Dallas County was supposed to open 13 brand new drive-thru lanes at the Fair Park COVID-19 vaccine site on Tuesday in an effort to get more shots administered and bring down the wait times.
But all those plans came to a halt in the morning after the temperature dropped and generators needed to keep vaccines at a certain temperature didn't arrive on time, explained Dallas County Judge Clay Jenkins.
"Our generators did not get here, and the generators are required to run the heaters so the vaccine does not fall sufficiently below 40 degrees," Jenkins said.
He said once the vaccines are thawed, they cannot drop below 40 degrees. Jenkins said the county reached out to other companies to get generators there within 24 hours.
The delay forced the county to move operations back inside and continue to operate the two-lane drive-thru that was already in motion on Monday. Jenkins said this week the county processed double the amount of people in a day compared to last week.
The heavy influx of people getting either their first or second dose was part of the domino effect that led to long wait times.
"I anticipated that we may have to wait, but not this long," said Shirley Washington, who waited with her husband in their car for more than four hours.
The couple, from Fort Worth, signed up on multiple waitlists but heard from the Fair Park site first. Washington said getting inside was like going through an obstacle course.
"They took us all the way around that doggone Ferris wheel, and I've seen the front and the back," Washington said.
Jeknins continued to apologize after people experienced long lines for the second day in a row.
"It's very disappointing and frustrating and I'm sorry, that is happening for them," he said. "You know when we get those generators and open that drive-thru it should solve the problem. But today is another, you know, very frustrating day for everyone involved."
The availability of portable restrooms was also an issue.
"We’re all 65 years old, our plumbing doesn’t work like it used to so they need to take that into very, very deep consideration," said Ray Gomez, who waited in the car for hours. "I was in the line for three hours and I saw a lot of the men were fortunate to be able to get out of their vehicles and relieve themselves."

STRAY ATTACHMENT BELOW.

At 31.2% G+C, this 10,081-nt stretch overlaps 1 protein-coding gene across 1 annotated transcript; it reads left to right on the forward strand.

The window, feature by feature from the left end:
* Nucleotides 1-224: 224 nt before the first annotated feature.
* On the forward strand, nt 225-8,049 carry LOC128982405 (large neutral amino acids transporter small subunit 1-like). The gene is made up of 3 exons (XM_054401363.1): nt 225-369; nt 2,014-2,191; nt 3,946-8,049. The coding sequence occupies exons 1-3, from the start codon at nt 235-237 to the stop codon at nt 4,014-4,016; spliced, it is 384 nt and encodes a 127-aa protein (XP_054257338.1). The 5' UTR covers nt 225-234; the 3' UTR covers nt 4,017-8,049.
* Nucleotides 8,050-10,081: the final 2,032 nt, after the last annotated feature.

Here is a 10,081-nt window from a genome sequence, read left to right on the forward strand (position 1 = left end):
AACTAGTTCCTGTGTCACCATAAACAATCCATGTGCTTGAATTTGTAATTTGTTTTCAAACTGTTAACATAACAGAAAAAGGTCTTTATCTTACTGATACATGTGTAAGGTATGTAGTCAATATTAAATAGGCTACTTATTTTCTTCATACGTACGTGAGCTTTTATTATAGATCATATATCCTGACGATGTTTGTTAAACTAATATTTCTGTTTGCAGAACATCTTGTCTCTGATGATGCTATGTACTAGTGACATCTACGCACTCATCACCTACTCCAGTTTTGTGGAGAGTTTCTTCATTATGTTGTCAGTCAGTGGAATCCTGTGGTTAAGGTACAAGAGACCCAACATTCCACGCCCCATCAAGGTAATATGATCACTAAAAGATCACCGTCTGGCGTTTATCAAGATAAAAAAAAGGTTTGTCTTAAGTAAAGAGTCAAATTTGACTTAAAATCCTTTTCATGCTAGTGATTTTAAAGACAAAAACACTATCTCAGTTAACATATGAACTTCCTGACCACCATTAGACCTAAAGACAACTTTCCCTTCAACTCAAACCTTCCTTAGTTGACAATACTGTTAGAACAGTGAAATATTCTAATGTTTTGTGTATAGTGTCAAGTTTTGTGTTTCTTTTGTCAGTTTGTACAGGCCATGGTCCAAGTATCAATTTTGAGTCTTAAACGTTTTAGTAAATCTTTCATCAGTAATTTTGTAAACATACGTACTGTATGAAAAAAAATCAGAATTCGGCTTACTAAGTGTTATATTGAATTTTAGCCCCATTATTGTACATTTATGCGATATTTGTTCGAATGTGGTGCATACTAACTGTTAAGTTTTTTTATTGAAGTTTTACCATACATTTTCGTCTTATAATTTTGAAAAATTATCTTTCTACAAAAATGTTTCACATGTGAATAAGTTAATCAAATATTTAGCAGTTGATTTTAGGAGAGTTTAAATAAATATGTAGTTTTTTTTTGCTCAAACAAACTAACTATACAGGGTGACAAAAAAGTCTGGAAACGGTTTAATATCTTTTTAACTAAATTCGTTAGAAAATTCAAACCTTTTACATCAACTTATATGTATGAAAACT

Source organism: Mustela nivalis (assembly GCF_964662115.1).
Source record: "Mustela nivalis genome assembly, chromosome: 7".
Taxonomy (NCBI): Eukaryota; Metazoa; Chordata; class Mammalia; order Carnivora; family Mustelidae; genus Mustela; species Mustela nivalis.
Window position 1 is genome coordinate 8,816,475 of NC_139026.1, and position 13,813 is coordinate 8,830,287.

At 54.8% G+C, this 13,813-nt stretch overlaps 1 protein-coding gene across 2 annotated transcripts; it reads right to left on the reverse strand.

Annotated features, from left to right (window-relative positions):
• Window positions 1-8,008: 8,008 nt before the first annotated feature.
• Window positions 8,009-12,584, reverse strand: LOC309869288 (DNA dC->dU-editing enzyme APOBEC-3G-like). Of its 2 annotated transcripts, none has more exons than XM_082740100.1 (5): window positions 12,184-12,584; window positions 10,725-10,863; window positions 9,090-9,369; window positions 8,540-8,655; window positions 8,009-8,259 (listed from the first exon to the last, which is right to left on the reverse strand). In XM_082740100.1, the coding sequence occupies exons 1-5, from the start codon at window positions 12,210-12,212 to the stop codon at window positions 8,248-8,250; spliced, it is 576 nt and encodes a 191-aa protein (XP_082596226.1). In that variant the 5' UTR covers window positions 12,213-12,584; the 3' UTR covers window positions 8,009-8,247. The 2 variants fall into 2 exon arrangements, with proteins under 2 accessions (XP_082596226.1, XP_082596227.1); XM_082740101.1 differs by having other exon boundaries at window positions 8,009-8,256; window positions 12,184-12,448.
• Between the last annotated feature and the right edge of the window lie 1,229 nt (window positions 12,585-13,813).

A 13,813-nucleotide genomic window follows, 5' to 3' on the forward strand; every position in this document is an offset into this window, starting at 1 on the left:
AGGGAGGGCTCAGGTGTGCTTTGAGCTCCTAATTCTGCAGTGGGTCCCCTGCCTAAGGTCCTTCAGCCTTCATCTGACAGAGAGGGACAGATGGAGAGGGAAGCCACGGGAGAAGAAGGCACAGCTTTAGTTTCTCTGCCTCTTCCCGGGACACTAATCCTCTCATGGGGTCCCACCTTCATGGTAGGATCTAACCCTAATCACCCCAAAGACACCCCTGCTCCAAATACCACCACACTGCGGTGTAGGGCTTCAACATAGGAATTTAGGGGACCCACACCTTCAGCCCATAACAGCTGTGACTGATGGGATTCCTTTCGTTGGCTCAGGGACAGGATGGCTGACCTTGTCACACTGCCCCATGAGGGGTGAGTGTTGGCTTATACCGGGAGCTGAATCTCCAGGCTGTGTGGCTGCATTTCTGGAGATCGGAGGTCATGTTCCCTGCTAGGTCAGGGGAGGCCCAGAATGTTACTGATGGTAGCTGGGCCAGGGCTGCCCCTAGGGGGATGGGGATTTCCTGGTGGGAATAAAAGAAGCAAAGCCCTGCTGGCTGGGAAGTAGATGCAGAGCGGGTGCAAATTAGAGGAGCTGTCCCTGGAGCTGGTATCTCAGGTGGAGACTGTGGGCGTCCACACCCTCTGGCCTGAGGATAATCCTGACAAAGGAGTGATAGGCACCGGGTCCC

Jenkins said portable restrooms were moved to the route along the drive-thru in anticipation of Tuesday's debut, and that officials were working on the issue.
Also to add to the mix, the county has moved on to a new QR code, but people returning for their second shot were still on the old system.
"So we're having to do their paperwork here, so that's taking five to ten minutes with each person," Jenkins said.
Eventually, the county hopes to give up to 1,000 vaccines per hour at the location
"Your grace and your patience is greatly appreciated, but we're working to get this faster for you," Jenkins said.
He said the drive-thru clinic would possibly open on Wednesday, but they planned to start at 10:30 a.m. due to possible freezing rain.
The county said it's in need of volunteers and people can sign up through voly.org
Monday, the county held a dry run of the drive-thru model at Fair Park and some found themselves in their cars for hours waiting for vaccines and waiting to exit Fair Park. Not all of the lanes were in use during the test run and soft launch.
People waiting in line reported at least one person whose vehicle ran out of gas while waiting but was able to still get a vaccine.
Want to Get on a Vaccine Waitlist?
County health departments have launched waitlists for adults 16 years old and over.
You can register to recieve the vaccination in Collin, Dallas, Denton and Tarrant counties. Links are below:
You do not need to be a resident of the county to register for a COVID-19 vaccine in that county -- registration is open to anyone in Texas. For those without internet access, Tarrant County is also taking registrations by phone at 817-248-6299. In Dallas County, call the DCHHS vaccine hotline at 1-855-IMMUNE9 (1-855-466-8639). In Denton County, call 940-349-2585.
For a more detailed breakdown of who is included in each priority group in Texas, see this page from the Texas DSHS.